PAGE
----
Tasting wurster in camicia (hot dog in a shirt) in Italy

August 29, 2013Posted in:

As not only an Italian, but a Tuscan Italian, I am very proud of Italian food, ingredients, tastes, agriculture – really, anything that relates to eating and eating habits. Italians have a deep cultural attachment to nourishing, delicious food, and not very much interest in junk food. Or at least that is what I always thought.

I just came back from 10 days in Tuscany where I spent time with my mamma, Rosa, aunt Anna, my cousins Paolo, Cristiana, Ilaria and Nicola, and lots of extended family. Then, we went to a trattoria outside of Lucca, where I am from, and I saw this:

Can you believe it!

We were out at a local pizzeria called Mangiafoco (fire eater), a place I love to go, and my 9 year old nephew, Nicola ordered a pizza that came with FRENCH FRIES and HOT DOG SLICES on top. I almost fell off my chair. What Italian chef would ever create such a thing and put it on the menu? And who would order it?

Nicola. That’s who. And all the other 9-year-old children across Italy. All it needed was a spoon of Nutella in the middle and the destruction of authentic Italian cuisine would be complete. If you can believe it, Nicola didn’t leave anything leftover on his plate. He ate ALL of it with the help of my 11-year-old daughter. Every hot dog and every french fry. This is genius of the Italian pizzaiolo, I thought. Keep the kids happy.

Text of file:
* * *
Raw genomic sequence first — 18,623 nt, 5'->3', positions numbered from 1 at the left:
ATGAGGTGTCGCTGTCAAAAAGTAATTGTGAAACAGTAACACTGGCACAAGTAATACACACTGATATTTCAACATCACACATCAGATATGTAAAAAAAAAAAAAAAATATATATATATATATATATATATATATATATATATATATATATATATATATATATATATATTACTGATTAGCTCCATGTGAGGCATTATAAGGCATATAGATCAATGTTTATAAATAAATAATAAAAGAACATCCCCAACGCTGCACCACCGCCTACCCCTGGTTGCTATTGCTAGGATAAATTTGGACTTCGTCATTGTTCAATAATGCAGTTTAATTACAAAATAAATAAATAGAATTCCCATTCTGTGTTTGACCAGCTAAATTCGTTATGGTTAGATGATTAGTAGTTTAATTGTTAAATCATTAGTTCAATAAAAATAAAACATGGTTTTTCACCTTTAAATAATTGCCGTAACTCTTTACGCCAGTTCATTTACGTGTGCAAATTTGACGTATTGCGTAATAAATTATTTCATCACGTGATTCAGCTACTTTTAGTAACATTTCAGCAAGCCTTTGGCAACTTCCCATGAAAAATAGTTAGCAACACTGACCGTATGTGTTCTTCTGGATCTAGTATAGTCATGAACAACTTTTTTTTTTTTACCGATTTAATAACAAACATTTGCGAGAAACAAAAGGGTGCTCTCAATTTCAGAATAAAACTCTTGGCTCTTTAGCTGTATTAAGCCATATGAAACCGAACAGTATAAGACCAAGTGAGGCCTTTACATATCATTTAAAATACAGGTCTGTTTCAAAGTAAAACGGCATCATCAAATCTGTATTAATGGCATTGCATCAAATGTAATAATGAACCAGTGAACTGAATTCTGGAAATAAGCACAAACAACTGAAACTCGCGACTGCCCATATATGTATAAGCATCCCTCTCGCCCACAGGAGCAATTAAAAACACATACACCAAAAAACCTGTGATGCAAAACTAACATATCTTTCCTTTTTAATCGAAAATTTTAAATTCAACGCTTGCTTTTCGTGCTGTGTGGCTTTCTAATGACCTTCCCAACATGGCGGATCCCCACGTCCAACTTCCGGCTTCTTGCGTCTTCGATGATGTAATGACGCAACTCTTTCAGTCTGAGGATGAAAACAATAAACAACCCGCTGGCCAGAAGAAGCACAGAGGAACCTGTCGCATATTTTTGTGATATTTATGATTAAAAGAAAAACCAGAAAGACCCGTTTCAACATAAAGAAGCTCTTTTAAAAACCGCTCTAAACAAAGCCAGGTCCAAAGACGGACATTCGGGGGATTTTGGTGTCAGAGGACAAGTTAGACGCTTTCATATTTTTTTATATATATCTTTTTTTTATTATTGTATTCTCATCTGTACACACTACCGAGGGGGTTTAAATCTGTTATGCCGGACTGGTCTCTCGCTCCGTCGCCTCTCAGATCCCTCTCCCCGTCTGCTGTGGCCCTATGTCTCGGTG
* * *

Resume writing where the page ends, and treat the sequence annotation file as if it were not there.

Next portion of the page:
But the story didn’t end there. A few days later I was driving from Lucca to Viareggio, the seaside town and home of Romano, one of my favorite restaurants in the world. We pulled into an Autogrill, the restaurant along the highway where you can stop to put gasoline in your car and get a snack, sandwich, coffee, pastries and more. I walked up to the counter and noticed these three sandwiches…if you can really call these sandwiches.

Wurster in Camicia (hot dog in a shirt).

Pizza sandwich with mozzarella and mortadella.

Crostone (big crust).

One was called “Wurster in Camicia” (hot dog in a shirt); the other Crostone (big crust) and the pizza sandwich had no name. Immediately my wife started laughing. I didn’t know what to think. How could Italians do this? It’s for tourists, right? But how would that explain the pizza with french fries at Mangiafoco, the most out of the way and non-touristy trattoria you could imagine.

Maybe I am missing the point? The food of my native land is of course still spectacular (my meal at Romano or Lorenzo is proof of that) and superior. But I guess I have to remind myself that it takes a lot of tastes to make up a menu.